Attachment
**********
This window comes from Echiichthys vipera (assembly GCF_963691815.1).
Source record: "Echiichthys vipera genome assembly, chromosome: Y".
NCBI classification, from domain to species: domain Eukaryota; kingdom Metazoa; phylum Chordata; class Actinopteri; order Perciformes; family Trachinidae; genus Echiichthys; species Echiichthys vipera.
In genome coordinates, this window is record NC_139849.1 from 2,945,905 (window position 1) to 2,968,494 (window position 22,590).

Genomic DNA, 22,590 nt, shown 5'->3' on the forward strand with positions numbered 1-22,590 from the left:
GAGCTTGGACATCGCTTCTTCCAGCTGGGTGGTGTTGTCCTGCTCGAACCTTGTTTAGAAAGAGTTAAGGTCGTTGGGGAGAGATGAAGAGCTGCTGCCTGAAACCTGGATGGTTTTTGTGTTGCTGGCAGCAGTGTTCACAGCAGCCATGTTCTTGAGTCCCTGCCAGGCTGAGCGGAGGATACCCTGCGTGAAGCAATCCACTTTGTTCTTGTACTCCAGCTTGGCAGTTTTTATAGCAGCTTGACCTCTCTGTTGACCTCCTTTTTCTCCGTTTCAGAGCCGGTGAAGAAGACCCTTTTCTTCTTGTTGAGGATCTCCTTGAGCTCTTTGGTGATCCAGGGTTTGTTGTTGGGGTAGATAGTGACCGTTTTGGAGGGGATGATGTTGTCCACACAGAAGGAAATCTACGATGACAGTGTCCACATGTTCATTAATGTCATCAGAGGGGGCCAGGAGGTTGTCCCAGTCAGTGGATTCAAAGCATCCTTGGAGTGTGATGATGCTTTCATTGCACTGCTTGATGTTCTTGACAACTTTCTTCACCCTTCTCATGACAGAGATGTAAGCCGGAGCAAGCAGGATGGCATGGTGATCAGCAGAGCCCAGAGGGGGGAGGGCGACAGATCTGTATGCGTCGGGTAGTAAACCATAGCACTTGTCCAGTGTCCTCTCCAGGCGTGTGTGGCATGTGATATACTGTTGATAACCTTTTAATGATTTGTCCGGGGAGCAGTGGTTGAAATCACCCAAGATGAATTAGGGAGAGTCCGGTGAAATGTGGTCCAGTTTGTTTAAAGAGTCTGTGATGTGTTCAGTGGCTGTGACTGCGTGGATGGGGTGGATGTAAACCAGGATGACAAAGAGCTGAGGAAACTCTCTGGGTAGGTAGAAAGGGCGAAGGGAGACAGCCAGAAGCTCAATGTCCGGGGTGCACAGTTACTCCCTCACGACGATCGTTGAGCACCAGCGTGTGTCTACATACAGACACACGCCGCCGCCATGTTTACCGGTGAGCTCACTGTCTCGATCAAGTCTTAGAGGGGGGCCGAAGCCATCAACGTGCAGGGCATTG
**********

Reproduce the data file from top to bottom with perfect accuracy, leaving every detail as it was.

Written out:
This window comes from Echiichthys vipera (assembly GCF_963691815.1).
Source record: "Echiichthys vipera genome assembly, chromosome: Y".
NCBI classification, from domain to species: domain Eukaryota; kingdom Metazoa; phylum Chordata; class Actinopteri; order Perciformes; family Trachinidae; genus Echiichthys; species Echiichthys vipera.
In genome coordinates, this window is record NC_139849.1 from 2,945,905 (window position 1) to 2,968,494 (window position 22,590).

Genomic DNA, 22,590 nt, shown 5'->3' on the forward strand with positions numbered 1-22,590 from the left:
GAGCTTGGACATCGCTTCTTCCAGCTGGGTGGTGTTGTCCTGCTCGAACCTTGTTTAGAAAGAGTTAAGGTCGTTGGGGAGAGATGAAGAGCTGCTGCCTGAAACCTGGATGGTTTTTGTGTTGCTGGCAGCAGTGTTCACAGCAGCCATGTTCTTGAGTCCCTGCCAGGCTGAGCGGAGGATACCCTGCGTGAAGCAATCCACTTTGTTCTTGTACTCCAGCTTGGCAGTTTTTATAGCAGCTTGACCTCTCTGTTGACCTCCTTTTTCTCCGTTTCAGAGCCGGTGAAGAAGACCCTTTTCTTCTTGTTGAGGATCTCCTTGAGCTCTTTGGTGATCCAGGGTTTGTTGTTGGGGTAGATAGTGACCGTTTTGGAGGGGATGATGTTGTCCACACAGAAGGAAATCTACGATGACAGTGTCCACATGTTCATTAATGTCATCAGAGGGGGCCAGGAGGTTGTCCCAGTCAGTGGATTCAAAGCATCCTTGGAGTGTGATGATGCTTTCATTGCACTGCTTGATGTTCTTGACAACTTTCTTCACCCTTCTCATGACAGAGATGTAAGCCGGAGCAAGCAGGATGGCATGGTGATCAGCAGAGCCCAGAGGGGGGAGGGCGACAGATCTGTATGCGTCGGGTAGTAAACCATAGCACTTGTCCAGTGTCCTCTCCAGGCGTGTGTGGCATGTGATATACTGTTGATAACCTTTTAATGATTTGTCCGGGGAGCAGTGGTTGAAATCACCCAAGATGAATTAGGGAGAGTCCGGTGAAATGTGGTCCAGTTTGTTTAAAGAGTCTGTGATGTGTTCAGTGGCTGTGACTGCGTGGATGGGGTGGATGTAAACCAGGATGACAAAGAGCTGAGGAAACTCTCTGGGTAGGTAGAAAGGGCGAAGGGAGACAGCCAGAAGCTCAATGTCCGGGGTGCACAGTTACTCCCTCACGACGATCGTTGAGCACCAGCGTGTGTCTACATACAGACACACGCCGCCGCCATGTTTACCGGTGAGCTCACTGTCTCGATCAAGTCTTAGAGGGGGGCCGAAGCCATCAACGTGCAGGGCATTG